Freight pros think we’ve hit the floor in terms of declining demand, but they also think we’ll be down here a while before the market climbs back to normal levels.
It has been a long slide to the bottom in terms of demand for freight capacity, but it looks like we may have hit the low point of this extended lull.
“From a freight demand perspective, there are indications of an improving trend, but much is still dependent on consumer demand and inflationary pressure,” said Paul Bowman, the senior vice president of Sales for U.S. Xpress, who has been working the freight markets and collaborating on customer needs for 30 years. “We expect it will be post-2023 before we see a meaningful shift in that supply/demand dynamic.”
But there’s a lot to do in the meantime, for both shippers and carriers, and focusing now on those fundamentals will pay off when the market rebounds.
Strong foundations. Regardless of market conditions, some things are always at the top of the to-do list. Improving the driver experience and emphasizing driver safety, retention, and training ultimately lead to a higher level of service and stronger customer relationships. “We are all watching the market, but there are things we are always doing regardless of conditions,” Paul said. “Serving customers and giving our drivers a great experience to keep them safe and driving for our team is always in season.”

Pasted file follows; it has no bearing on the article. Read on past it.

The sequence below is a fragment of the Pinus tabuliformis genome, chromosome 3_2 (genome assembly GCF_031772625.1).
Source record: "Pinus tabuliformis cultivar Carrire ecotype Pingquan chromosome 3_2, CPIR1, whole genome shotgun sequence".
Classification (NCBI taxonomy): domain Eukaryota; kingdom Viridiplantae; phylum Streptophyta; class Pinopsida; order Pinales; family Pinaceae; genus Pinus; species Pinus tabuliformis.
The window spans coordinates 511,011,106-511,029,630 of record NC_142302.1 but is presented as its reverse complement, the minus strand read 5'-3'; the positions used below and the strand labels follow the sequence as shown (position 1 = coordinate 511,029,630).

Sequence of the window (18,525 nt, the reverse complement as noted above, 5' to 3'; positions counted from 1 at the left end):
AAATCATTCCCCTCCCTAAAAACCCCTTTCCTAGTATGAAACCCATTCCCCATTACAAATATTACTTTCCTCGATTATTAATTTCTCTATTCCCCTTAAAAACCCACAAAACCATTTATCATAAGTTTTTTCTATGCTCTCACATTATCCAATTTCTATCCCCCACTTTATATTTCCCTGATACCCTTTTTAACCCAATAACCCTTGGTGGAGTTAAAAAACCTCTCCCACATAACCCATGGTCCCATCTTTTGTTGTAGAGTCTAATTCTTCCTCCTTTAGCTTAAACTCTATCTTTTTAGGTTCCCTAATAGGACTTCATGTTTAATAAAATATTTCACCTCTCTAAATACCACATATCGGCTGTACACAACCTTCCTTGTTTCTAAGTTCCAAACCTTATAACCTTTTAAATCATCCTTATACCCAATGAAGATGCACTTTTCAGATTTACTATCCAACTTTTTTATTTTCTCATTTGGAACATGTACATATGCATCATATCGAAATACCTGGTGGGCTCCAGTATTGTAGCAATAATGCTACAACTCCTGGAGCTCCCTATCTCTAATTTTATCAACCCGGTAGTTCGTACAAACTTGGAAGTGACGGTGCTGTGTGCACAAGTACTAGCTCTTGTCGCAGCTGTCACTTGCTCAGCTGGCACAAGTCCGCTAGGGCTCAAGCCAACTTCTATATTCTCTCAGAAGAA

Durable connections. For more than 30 consecutive weeks since January 2023, the Federal Motor Carrier Association (FMCSA) has seen net deactivations in carrier registrations, which means more carriers have deactivated than activated in that period. As carriers fall out of the market, more shippers are choosing to stick with carriers that will be there through the highs and the lows. “The longer we stay at the bottom of this freight cycle, the more carrier exits we’ll see,” said Lee Thigpen, vice president of Revenue Management, who has two decades of industry experience.
Watching costs. One important factor in the current state of the freight market is the long-term inflation picture. Yes, inflation has cooled off a bit recently, but the costs of moving freight have increased dramatically compared to few years ago. The average consumer is paying 18% more for goods and services in 2023 versus 2019. Industry costs include a 54% increase in trailer prices and a 17% increase in tractor prices during the same period. All of that means shippers and carriers must strike a delicate balance ahead of the busy bid season. “Normally, summer is the slowest season for RFPs, and they pick back up in September,” Lee said. “We’re preparing for bid season by finding creative ways to support our customers efficiently and with a high level of service despite the impact of inflation.”